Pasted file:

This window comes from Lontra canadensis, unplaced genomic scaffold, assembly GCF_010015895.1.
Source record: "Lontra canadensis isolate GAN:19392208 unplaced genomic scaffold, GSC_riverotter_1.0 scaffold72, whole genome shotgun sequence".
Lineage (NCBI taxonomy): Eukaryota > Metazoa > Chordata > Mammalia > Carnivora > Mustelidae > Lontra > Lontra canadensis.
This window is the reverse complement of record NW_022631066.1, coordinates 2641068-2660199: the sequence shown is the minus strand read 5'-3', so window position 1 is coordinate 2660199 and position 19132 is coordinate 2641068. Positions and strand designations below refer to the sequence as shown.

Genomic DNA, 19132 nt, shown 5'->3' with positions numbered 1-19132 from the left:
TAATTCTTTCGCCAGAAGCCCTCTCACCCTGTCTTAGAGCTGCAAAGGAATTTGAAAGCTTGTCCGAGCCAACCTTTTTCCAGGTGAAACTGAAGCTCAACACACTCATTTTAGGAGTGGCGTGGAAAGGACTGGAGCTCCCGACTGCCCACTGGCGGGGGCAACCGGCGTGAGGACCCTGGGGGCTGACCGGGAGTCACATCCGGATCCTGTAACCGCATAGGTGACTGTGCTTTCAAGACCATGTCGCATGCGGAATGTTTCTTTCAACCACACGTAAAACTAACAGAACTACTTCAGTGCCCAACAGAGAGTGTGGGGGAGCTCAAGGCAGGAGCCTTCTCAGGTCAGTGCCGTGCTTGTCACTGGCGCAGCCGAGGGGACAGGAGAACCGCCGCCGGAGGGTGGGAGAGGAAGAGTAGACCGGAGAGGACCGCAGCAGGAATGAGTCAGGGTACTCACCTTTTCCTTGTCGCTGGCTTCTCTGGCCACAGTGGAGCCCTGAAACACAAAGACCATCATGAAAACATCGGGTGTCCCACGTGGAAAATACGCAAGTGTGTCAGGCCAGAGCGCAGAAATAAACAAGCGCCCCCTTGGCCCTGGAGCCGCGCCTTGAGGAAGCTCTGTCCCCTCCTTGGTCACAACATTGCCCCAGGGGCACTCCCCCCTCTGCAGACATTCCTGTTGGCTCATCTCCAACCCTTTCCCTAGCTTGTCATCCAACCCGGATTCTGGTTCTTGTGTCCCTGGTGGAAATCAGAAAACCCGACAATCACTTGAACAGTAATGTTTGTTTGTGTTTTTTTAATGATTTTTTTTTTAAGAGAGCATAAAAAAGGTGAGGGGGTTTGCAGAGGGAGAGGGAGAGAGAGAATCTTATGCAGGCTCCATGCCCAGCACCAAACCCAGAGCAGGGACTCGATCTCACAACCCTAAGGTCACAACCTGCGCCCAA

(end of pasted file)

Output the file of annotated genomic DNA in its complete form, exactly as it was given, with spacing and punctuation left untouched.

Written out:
This window comes from Lontra canadensis, unplaced genomic scaffold, assembly GCF_010015895.1.
Source record: "Lontra canadensis isolate GAN:19392208 unplaced genomic scaffold, GSC_riverotter_1.0 scaffold72, whole genome shotgun sequence".
Lineage (NCBI taxonomy): Eukaryota > Metazoa > Chordata > Mammalia > Carnivora > Mustelidae > Lontra > Lontra canadensis.
This window is the reverse complement of record NW_022631066.1, coordinates 2641068-2660199: the sequence shown is the minus strand read 5'-3', so window position 1 is coordinate 2660199 and position 19132 is coordinate 2641068. Positions and strand designations below refer to the sequence as shown.

Genomic DNA, 19132 nt, shown 5'->3' with positions numbered 1-19132 from the left:
TAATTCTTTCGCCAGAAGCCCTCTCACCCTGTCTTAGAGCTGCAAAGGAATTTGAAAGCTTGTCCGAGCCAACCTTTTTCCAGGTGAAACTGAAGCTCAACACACTCATTTTAGGAGTGGCGTGGAAAGGACTGGAGCTCCCGACTGCCCACTGGCGGGGGCAACCGGCGTGAGGACCCTGGGGGCTGACCGGGAGTCACATCCGGATCCTGTAACCGCATAGGTGACTGTGCTTTCAAGACCATGTCGCATGCGGAATGTTTCTTTCAACCACACGTAAAACTAACAGAACTACTTCAGTGCCCAACAGAGAGTGTGGGGGAGCTCAAGGCAGGAGCCTTCTCAGGTCAGTGCCGTGCTTGTCACTGGCGCAGCCGAGGGGACAGGAGAACCGCCGCCGGAGGGTGGGAGAGGAAGAGTAGACCGGAGAGGACCGCAGCAGGAATGAGTCAGGGTACTCACCTTTTCCTTGTCGCTGGCTTCTCTGGCCACAGTGGAGCCCTGAAACACAAAGACCATCATGAAAACATCGGGTGTCCCACGTGGAAAATACGCAAGTGTGTCAGGCCAGAGCGCAGAAATAAACAAGCGCCCCCTTGGCCCTGGAGCCGCGCCTTGAGGAAGCTCTGTCCCCTCCTTGGTCACAACATTGCCCCAGGGGCACTCCCCCCTCTGCAGACATTCCTGTTGGCTCATCTCCAACCCTTTCCCTAGCTTGTCATCCAACCCGGATTCTGGTTCTTGTGTCCCTGGTGGAAATCAGAAAACCCGACAATCACTTGAACAGTAATGTTTGTTTGTGTTTTTTTAATGATTTTTTTTTTAAGAGAGCATAAAAAAGGTGAGGGGGTTTGCAGAGGGAGAGGGAGAGAGAGAATCTTATGCAGGCTCCATGCCCAGCACCAAACCCAGAGCAGGGACTCGATCTCACAACCCTAAGGTCACAACCTGCGCCCAA